BAGHDAD - Iraqi soldiers and allied Shiite militiamen swept into the Islamic State-held city of Tikrit on Wednesday, launching a two-front offensive to squeeze extremists out of Saddam Hussein's hometown in a major test of the troops' resolve.

Explosions and heavy gunfire echoed through Tikrit, a key way station for Iraqi forces trying to expel the militants who hold roughly a third of the country and neighboring Syria. The offensive also will serve as a major crucible for Iraqi forces, which collapsed under the extremists' initial offensive last year and now face street-by-street fighting in one of the Islamic State's biggest strongholds.

Allied Iraqi forces first entered the city through its northern Qadisiyya neighborhood, according to video obtained by the Associated Press. Overhead, an attack helicopter fired missiles as soldiers and militiamen laid down heavy machine-gun fire in the neighborhood's dusty streets as downtown Tikrit loomed in the distance, black smoke rising overhead.

Supply line

Officials quickly established a supply line through the neighborhood to reinforce troops, Salahuddin Police Brig. Kheyon Rasheed told the state-run Iraqiyya television. Authorities offered no immediate casualty figures, though Iran's state-run Press TV satellite channel reported that a mortar attack wounded one of its cameramen there.

A local official in Iraq's Salahuddin province confirmed that Iraqi troops entered Qadisiyya and raised the Iraqi flag over Tikrit's general hospital. He spoke on condition of anonymity as he was not authorized to brief journalists.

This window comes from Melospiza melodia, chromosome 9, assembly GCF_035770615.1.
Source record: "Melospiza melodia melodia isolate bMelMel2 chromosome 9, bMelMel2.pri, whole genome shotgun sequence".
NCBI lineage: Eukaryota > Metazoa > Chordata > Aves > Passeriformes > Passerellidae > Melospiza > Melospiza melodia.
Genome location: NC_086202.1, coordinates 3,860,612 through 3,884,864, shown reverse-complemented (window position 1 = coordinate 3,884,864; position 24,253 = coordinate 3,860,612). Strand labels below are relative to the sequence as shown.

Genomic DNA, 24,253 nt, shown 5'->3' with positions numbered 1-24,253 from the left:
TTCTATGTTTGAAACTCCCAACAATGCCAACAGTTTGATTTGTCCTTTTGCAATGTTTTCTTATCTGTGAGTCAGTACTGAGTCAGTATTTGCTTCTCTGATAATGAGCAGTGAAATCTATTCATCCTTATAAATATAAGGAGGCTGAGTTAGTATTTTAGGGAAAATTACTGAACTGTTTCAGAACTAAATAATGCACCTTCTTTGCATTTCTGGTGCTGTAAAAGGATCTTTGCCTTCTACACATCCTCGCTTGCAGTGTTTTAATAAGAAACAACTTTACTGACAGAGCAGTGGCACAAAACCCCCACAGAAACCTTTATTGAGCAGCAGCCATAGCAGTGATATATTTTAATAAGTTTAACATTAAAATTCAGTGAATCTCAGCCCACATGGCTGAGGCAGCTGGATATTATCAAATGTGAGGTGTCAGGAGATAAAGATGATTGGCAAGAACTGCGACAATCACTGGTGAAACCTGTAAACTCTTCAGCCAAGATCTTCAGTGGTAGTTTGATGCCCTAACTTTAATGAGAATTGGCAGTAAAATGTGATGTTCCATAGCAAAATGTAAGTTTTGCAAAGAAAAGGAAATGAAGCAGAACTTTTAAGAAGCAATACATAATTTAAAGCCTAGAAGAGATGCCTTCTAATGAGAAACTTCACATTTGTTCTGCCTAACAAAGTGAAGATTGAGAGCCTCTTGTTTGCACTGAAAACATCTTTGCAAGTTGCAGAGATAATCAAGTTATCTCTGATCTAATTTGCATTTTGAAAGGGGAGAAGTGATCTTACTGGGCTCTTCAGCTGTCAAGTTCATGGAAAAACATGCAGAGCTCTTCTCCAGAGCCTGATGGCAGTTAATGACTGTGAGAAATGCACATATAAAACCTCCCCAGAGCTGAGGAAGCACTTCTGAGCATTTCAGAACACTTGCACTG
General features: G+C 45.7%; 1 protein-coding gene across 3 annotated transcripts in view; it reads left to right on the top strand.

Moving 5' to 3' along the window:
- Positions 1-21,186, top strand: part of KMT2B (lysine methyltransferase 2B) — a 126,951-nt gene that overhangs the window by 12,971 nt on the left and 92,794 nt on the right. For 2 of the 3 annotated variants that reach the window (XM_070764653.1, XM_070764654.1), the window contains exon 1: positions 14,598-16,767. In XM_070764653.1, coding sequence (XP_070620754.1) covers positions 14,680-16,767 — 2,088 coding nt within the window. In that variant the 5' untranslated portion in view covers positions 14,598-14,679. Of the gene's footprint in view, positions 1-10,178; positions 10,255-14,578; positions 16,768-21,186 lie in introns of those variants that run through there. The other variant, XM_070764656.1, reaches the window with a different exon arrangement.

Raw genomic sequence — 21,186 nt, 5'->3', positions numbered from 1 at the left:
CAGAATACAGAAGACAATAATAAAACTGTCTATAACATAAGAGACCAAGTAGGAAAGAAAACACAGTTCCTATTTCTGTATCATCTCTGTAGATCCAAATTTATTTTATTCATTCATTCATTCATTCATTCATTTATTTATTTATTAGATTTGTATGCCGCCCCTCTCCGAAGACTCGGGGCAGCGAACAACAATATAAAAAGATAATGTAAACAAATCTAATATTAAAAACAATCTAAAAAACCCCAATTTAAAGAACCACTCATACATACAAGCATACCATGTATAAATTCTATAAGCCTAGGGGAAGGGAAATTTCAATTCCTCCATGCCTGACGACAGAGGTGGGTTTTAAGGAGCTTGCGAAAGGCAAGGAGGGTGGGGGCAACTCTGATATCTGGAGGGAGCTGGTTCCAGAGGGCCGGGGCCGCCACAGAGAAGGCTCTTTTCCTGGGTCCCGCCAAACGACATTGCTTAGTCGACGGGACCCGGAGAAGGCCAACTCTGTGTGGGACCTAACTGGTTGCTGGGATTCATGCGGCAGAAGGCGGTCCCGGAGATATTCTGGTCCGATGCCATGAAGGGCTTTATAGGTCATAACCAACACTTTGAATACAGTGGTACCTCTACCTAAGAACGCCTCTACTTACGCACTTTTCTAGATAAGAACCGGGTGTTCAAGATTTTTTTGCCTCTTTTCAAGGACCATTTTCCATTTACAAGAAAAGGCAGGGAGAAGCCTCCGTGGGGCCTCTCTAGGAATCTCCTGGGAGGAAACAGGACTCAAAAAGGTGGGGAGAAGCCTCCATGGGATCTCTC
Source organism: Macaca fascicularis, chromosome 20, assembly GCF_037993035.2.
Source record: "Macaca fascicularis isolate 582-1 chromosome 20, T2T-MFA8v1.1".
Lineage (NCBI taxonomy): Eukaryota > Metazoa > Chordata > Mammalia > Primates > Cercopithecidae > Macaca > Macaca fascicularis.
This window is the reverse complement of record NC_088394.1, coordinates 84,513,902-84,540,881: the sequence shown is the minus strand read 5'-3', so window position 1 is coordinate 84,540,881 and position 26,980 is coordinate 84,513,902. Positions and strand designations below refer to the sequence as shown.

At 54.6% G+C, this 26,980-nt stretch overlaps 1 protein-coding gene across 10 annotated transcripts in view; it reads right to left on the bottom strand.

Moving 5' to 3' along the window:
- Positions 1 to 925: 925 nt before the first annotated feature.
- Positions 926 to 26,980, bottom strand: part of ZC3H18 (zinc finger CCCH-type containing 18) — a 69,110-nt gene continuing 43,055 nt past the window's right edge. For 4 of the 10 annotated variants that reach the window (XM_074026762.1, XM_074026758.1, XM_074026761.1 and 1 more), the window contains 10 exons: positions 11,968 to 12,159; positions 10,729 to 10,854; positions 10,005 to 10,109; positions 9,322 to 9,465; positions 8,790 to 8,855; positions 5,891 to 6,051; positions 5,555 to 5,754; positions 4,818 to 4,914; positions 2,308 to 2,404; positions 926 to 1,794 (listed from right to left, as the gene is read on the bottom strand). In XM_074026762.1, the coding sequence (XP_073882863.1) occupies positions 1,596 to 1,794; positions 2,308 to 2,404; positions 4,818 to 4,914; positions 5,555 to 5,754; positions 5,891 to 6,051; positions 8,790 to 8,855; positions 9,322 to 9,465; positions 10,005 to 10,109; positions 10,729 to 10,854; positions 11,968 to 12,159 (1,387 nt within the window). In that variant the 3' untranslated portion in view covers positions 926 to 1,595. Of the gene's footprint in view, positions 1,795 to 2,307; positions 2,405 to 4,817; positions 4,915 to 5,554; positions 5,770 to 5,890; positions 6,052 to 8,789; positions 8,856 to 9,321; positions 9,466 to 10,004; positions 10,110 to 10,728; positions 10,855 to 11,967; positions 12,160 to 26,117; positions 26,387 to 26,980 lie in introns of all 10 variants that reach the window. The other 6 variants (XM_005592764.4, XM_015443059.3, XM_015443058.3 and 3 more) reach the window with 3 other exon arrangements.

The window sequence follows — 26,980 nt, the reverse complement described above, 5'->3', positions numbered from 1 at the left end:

'A getaway'

Later Wednesday, allied forces also swept into Tikrit from the south in a pincer movement to squeeze out militants, though some suggested many already fled in the face of the advance, code-named "At your service, prophet of Allah."

"The terrorists are seizing the cars of civilians trying to leave the city and they are trying to make a getaway," Rasheed said.

Tikrit, the capital of Salahuddin province, sits on the Tigris River about 80 miles north of Baghdad. Several of Saddam's palaces remain there, as do remnants of his now-outlawed Baathist party. Many believe party members assisted the Islamic State group in its offensive last summer.

After the 2003 U.S.-led invasion, Baathists in Tikrit launched attacks on American forces. The same could happen to incoming Iraqi forces, who already faced sniper fire and heavily mined roads.